A total blanket ban on the sale of outdoor exercise gear for children will come into effect in Delhi’s main tourist area.
The decision to go after outdoor equipment will be announced soon by Chief Minister Arvind Kejriwal, the National Green Tribunal said on Thursday.
The move follows the Supreme Court ruling in a landmark judgment that the sale and sale of “fitness gear” is not a violation of the Right to Life and Fundamental Freedoms (RTE) Act.
Under the RTE Act, a person is entitled to purchase any equipment which is “for use in a fit and proper manner for the purpose of exercising or of any other exercise, activity or activity which involves the use of arms or legs.”
The RTE has been invoked to curb the sale, manufacture and use of equipment that violates the Act.
“This decision is a very important one, and will be very significant in the future,” said Anand Srivastava, convenor of the NGT.
The Rte Act does not allow any exemption for equipment that can be purchased or imported from abroad.
The Supreme Court in a recent judgement said that it is “not the place of Parliament to legislate the nature of fitness equipment”.
“It is a matter for the people of India to decide for themselves,” Justice Gopal Subramanium said.
The ruling has drawn strong opposition from the Opposition Congress and the Bharatiya Janata Party.
“I think the decision is very unfortunate.
It is against the Rte and it is against freedom of speech and of expression,” Congress spokesperson Kavita Krishnan said.
A total blackout would mean that any outdoor equipment sold in India would be banned from sale for sale in any other country.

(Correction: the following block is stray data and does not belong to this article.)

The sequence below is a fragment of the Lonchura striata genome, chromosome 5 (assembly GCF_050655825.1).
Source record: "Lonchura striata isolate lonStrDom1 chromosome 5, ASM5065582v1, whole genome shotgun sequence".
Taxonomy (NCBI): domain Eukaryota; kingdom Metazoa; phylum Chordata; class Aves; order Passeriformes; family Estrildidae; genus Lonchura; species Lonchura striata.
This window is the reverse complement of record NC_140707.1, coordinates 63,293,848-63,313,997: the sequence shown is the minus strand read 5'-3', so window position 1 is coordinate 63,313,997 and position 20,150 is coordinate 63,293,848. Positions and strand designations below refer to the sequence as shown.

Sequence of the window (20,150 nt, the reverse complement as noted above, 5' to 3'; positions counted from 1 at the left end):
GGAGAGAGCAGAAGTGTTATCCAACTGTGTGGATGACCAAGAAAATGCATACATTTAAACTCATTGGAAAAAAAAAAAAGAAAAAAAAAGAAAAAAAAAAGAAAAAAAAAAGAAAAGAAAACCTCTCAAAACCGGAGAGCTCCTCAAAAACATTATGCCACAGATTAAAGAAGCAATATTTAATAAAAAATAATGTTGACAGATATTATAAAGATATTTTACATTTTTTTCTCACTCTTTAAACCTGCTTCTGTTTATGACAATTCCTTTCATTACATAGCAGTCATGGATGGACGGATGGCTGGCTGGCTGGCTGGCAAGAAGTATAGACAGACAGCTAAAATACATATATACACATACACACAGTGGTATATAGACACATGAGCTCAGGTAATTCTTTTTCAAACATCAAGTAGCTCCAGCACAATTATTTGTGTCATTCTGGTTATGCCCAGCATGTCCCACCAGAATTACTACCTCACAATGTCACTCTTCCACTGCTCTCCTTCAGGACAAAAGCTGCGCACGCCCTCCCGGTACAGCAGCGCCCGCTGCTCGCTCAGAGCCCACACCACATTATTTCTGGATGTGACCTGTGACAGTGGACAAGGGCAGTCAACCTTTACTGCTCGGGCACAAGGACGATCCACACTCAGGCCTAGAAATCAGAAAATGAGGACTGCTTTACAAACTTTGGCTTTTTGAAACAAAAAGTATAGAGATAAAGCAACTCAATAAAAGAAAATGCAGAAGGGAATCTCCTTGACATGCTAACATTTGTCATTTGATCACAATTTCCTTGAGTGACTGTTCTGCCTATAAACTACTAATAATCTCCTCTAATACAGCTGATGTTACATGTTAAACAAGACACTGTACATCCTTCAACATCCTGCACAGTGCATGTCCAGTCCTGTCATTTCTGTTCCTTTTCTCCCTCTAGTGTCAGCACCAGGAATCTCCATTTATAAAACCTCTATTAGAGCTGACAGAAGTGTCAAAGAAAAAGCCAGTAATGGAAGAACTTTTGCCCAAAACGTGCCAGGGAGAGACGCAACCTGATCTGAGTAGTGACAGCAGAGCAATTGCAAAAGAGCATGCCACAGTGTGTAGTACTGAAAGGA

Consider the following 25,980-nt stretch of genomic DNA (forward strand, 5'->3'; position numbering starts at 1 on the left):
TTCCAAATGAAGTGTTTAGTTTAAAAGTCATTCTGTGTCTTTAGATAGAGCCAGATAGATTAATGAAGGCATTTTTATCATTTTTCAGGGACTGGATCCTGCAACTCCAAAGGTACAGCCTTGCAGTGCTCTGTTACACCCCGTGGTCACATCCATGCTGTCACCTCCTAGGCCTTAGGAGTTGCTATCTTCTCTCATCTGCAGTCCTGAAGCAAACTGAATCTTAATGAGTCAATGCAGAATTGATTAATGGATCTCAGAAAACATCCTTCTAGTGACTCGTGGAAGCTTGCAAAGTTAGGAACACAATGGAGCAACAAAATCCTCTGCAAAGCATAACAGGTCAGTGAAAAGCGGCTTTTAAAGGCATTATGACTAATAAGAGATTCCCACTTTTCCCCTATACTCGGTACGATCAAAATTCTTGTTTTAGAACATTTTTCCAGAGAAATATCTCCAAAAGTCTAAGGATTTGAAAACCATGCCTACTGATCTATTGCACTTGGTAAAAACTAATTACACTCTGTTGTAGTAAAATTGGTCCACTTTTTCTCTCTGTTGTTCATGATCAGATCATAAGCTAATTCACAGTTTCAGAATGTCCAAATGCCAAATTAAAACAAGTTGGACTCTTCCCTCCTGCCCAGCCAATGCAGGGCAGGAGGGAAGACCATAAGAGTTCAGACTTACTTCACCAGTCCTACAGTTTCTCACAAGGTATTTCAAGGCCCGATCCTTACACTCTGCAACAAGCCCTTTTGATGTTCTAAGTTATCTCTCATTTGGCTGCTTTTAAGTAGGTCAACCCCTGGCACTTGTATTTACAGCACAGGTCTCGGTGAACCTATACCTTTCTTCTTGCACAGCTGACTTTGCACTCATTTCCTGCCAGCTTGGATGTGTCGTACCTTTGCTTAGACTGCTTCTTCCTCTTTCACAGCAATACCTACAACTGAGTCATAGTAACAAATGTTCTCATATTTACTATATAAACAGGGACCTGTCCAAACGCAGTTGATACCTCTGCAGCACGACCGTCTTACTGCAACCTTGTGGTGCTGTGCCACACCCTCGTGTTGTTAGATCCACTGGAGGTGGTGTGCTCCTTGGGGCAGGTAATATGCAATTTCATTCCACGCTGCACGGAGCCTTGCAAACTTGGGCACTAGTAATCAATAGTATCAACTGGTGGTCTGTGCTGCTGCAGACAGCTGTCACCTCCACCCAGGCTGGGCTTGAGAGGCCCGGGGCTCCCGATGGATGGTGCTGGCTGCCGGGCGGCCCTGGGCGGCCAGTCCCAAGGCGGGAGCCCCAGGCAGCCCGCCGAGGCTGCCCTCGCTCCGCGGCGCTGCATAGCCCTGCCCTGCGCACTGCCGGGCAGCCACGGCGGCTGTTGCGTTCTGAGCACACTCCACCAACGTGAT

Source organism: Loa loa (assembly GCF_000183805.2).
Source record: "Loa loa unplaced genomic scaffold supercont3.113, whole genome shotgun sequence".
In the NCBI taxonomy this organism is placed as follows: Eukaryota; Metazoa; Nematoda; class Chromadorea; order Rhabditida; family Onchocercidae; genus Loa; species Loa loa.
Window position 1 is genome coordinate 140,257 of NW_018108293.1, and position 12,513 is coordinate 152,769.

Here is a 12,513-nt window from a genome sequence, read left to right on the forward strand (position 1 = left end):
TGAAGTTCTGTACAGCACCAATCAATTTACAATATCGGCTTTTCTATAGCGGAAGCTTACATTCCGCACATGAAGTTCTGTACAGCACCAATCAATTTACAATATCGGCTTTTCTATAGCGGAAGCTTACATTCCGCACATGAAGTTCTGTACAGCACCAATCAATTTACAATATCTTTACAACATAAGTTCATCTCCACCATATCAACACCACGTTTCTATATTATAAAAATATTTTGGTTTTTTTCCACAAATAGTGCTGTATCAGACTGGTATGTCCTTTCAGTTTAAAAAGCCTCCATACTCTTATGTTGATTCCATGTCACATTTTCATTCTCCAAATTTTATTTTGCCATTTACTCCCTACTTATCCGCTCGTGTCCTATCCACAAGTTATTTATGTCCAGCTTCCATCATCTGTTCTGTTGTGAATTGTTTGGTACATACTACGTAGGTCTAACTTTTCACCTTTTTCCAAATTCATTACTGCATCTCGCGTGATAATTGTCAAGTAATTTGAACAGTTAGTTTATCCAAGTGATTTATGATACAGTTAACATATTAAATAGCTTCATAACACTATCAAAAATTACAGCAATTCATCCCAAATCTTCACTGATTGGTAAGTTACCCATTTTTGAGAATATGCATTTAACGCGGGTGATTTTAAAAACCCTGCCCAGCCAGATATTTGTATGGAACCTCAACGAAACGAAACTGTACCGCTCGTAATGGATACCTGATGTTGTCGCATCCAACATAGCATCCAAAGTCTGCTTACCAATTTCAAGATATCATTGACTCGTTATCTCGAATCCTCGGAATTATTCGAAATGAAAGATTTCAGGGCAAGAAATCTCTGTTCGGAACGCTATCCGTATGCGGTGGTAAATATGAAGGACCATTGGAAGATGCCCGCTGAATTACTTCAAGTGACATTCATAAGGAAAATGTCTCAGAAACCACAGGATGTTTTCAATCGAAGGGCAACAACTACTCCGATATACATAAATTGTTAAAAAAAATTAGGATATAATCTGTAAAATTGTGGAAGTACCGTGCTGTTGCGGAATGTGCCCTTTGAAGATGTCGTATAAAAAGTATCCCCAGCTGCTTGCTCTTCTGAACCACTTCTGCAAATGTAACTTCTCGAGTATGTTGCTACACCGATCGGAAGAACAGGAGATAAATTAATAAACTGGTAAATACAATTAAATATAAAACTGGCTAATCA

The sale of gym equipment in India, for example, is allowed only in certain countries.
However, in some other countries like the United States and the UK, such as England, this is not the case.
A ban on selling outdoor exercise machines in India will have a significant impact on the business of outdoor gym equipment sellers.
According to a report in Business Standard, sales of fitness gear for kids will be banned in Delhi for the first time, after the Supreme Judicial Court in the case of Prakash Singh and his daughter Rakesh.
The court has held that the right to freedom of expression, including freedom to express political opinions, cannot be infringed under the Rta Act.
In the same case, a Delhi court had ordered the government to ban the sale to a boy of a fitness gear he had purchased for his son.
In a decision dated December 13, 2015, the apex court had said that the RTA does not extend to the sale or use of fitness devices or equipment for personal exercise.
However the ruling did not allow the sale for personal use of a gym equipment.
“It cannot be said that this decision does not infringe upon the freedom of freedom of assembly.
This is because the Rtp Act does prohibit the sale in the shops of gym and personal equipment for sale or for any other purpose.
It has also said that a gym or personal gym is not an establishment which is required to be open to the public,” the apex judge had said.